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Nudging energy saving behaviours

The theory of nudges comes from behavioural science and was pioneered by Nobel-winning Richard Thaler. It is now being studied as an alternative strategy to help reduce household energy waste.


Traditionally, policies and initiatives aimed at convincing people to be more energy efficient stake a lot on awareness campaigns that show how much money can be saved. However, studies around the world have proved that motivation to be more virtuous than one’s neighbour may be even greater than the prospect of lower bills. That’s the power of nudges, a theory from behavioural science. A famous example in this sense is the OPower case, defined in 2011 by the World Economic Forum as a “technology pioneer”, thanks to the incorporation of behavioural economic techniques into software. Alex Laskey, cofounder of the company, told in a TED speech that everything started from some surveys suggesting that moral suasion and financial incentives don’t do much to motivate people to consume less energy. “But social pressure, that’s powerful stuff,” he explained: in other words, learning what your neighbour pays. “We built software and partnered with utilities companies who wanted to help their customers save energy,” delivering “personalised home energy reports to show people how their consumption compares to their neighbours in similar-sized homes”, and giving “everyone targeted recommendations to help them save. We started with paper, we moved to a mobile application, web and then a controllable thermostat.” And it worked, becoming a successful business model that was praised by the former US president Barack Obama. The nudge theory - the idea that soft and indirect suggestions can influence behaviour with the same effectiveness as laws, commands or forced fulfilment - had the definitive crowning in 2017. The American economist Richard Thaler received the Nobel Prize as his “contributions have built a bridge between the economic and psychological analyses of individual decision-making”. His ground-breaking research wasn’t limited to economics, as he included climate change challenges in the list of nudge applications. To investigate further applications, we had a chat with expert Sumedha Malaviya, a manager in the energy programme of the World Resources Institute (WRI) in India. She shared the results of a research conducted in collaboration with Sumathy Krishnan, executive director of the Bangalore-based NGO Technology Informatics Design Endeavour (TIDE). To read the full interview, click here:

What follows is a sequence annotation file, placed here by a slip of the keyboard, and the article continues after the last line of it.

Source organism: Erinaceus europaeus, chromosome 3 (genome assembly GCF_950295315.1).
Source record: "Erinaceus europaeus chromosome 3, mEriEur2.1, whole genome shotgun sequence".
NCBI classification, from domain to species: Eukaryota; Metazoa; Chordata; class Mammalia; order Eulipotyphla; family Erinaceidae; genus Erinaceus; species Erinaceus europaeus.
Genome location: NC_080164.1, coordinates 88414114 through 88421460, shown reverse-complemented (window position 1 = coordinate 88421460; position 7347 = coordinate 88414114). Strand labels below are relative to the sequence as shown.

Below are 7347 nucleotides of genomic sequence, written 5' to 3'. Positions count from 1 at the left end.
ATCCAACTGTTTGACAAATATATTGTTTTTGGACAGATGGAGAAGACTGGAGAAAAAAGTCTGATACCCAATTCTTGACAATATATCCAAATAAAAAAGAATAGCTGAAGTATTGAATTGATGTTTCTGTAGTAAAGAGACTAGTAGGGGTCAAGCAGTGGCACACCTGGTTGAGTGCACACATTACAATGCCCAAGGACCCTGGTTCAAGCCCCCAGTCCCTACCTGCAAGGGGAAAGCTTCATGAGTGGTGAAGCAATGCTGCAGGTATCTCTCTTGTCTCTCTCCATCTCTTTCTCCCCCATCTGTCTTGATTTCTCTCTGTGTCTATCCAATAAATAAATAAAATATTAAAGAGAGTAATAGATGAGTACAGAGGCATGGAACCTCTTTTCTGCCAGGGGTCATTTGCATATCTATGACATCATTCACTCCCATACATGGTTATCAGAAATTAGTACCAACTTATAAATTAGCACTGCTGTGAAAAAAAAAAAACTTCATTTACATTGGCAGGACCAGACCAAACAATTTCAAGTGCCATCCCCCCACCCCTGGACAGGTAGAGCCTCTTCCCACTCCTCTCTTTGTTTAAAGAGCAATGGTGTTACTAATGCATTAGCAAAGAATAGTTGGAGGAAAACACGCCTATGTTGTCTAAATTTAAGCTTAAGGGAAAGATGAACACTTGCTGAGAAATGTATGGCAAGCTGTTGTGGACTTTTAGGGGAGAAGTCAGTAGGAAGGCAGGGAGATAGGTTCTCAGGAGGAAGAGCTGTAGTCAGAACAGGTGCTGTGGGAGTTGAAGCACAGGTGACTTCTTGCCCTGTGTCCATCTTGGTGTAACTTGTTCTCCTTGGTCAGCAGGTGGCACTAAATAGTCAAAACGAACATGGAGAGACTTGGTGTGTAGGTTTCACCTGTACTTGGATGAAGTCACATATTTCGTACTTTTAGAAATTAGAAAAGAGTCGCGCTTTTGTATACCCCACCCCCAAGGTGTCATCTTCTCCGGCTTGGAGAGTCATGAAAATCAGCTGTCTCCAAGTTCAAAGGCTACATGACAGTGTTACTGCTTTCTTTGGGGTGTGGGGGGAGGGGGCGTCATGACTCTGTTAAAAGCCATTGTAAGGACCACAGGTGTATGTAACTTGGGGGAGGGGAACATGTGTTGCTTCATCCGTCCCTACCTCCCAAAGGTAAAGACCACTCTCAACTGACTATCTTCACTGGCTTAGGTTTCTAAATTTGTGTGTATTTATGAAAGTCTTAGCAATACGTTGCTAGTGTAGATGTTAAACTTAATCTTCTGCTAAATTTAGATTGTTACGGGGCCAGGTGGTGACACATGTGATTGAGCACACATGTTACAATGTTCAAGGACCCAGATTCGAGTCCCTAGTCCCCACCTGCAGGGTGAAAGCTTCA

energy behaviour, energy savings, nudge theory